Shrek Forever After

Release Date: May 21, 2010

Movie of the Day for Tuesday, May 19, 2009
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He could work on his hygiene.

On the Big Board
Position Staff In Brief
103/123 David Mumpower It's funny because the cat is fat. Like Garfield!
152/190 Max Braden The story is a natural progression of the series, but the execution is just lifeless. I think the only thing I laughed at was Puss' adorable eyes.

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Imagine you run a film studio and after a couple of solid animation hits, you find yourself with a film that not only brings in half a billion dollars in worldwide revenue, but also gets rave reviews from critics and wins you an Oscar for Best Animated Feature (beating the beloved Pixar film Monsters, Inc.). You’d be an idiot not to make a sequel. And from what I’ve been told, studio heads are rarely idiots.

Now imagine that your sequel is an even BIGGER hit. It becomes the third biggest film ever in the United States, brings another batch of great reviews and garners almost $1 billion in worldwide box office. Again, you’d have to be stupid not to make another film.

Here’s where things get tricky: your third film, while still enormously successful from a revenue perspective, gets decidedly lackluster reviews. Murmurings can be heard around Hollywood that your franchise has lost the magic that made it so successful in its first two outings. “They sacrificed the film’s quality for the chance to bring in another billion dollars,” you can almost imagine them saying behind cupped hands and closed doors. The money brought in by the film now feels stained and immoral – you have a sneaking suspicion that your wallet has begun to stink of monetary fecal droppings. What do you do?

Well, of course, you announce that not only will there be a fourth film in the franchise, but praise be to capitalism, there will also be a fifth! After all, you ruminate, a trilogy is expected to end on its best note (compare Lord of the Rings to that of the Matrix films) but a franchise (wet-dream of every Hollywood accountant and producer) is allowed to have bumps in the road. No one expected every episode of Buffy the Vampire Slayer to be an hour of sheer Whedon-esque genius so long as the cumulative season was excellent (as it always was).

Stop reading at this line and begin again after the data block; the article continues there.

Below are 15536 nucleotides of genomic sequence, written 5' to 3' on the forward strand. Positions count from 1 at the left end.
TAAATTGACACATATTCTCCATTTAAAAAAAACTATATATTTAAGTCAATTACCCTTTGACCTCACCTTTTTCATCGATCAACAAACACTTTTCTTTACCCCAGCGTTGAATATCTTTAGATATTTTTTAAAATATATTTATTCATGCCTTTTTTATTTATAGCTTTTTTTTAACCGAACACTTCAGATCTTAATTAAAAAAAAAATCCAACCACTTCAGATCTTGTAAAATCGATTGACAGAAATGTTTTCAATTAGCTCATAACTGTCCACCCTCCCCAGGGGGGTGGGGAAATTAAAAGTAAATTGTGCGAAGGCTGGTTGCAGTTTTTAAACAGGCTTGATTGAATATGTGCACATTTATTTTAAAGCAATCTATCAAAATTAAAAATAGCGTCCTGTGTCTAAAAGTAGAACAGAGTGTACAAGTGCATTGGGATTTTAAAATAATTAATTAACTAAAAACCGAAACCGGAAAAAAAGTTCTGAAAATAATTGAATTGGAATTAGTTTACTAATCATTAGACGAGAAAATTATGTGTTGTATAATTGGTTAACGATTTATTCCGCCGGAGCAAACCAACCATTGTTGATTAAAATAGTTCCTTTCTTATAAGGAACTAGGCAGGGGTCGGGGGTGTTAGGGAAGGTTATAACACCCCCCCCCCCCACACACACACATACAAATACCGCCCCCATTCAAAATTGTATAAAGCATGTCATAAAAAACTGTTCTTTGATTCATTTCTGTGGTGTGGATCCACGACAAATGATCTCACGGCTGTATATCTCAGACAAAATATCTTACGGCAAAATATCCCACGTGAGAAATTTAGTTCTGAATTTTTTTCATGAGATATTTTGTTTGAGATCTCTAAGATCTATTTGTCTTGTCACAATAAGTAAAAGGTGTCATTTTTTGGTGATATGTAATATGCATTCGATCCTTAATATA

And so, gentle readers, here we are with yet another installment of DreamWorks Animation’s money-making franchise, Shrek. While I have no doubt that the studio has their fingers crossed that this new film, Shrek Goes Fourth, (with easily the cheesiest title of the series) continues its lucrative performance at the box-office, but its success will not be cultivated through the classic storytelling tactics of reinvention, innovation and imagination. No, instead, the film will steal pages out of the playbooks of three other successful films.

First of all, the producers will copy George Lucas, as this next installment takes us back to our favorite Ogre’s humble beginnings. It is, as they say, a prequel. We will find out how Shrek arrived in his swamp and what happened before he met Fiona. Secondly, rumors abound that this film will have an eco-tinted message involving a swamp whose environment is threatened. This, of course, follows in the footsteps of the Pixar masterpiece, WALL-E. Lastly, the primary release of this film will be in DreamWorks’ new 3-D technology, which follows in trail blazed by other Disney 3-D releases like Chicken Little and The Nightmare Before Christmas.

I have no doubt that Shrek Goes Fourth will be commercially viable at the box office – it’s hard not to like an ogre who doesn’t try to make you like him. I can only hope that this film is back at the level of the first two films and not that of the third. If not, then I suppose you could always call this film, Shrek Goes Fourth to Try and Make Enough Money to Pay the Salary of his DreamWorks Executives. (Jason Lee/BOP)

Vital statistics for Shrek Forever After
Main Cast Mike Myers, Cameron Diaz, Eddie Murphy
Supporting Cast Antonio Banderas
Director Mike Mitchell
Screenwriter Tim Sullivan, Josh Klausner
Distributor DreamWorks
Talent in red has entry in The Big Picture



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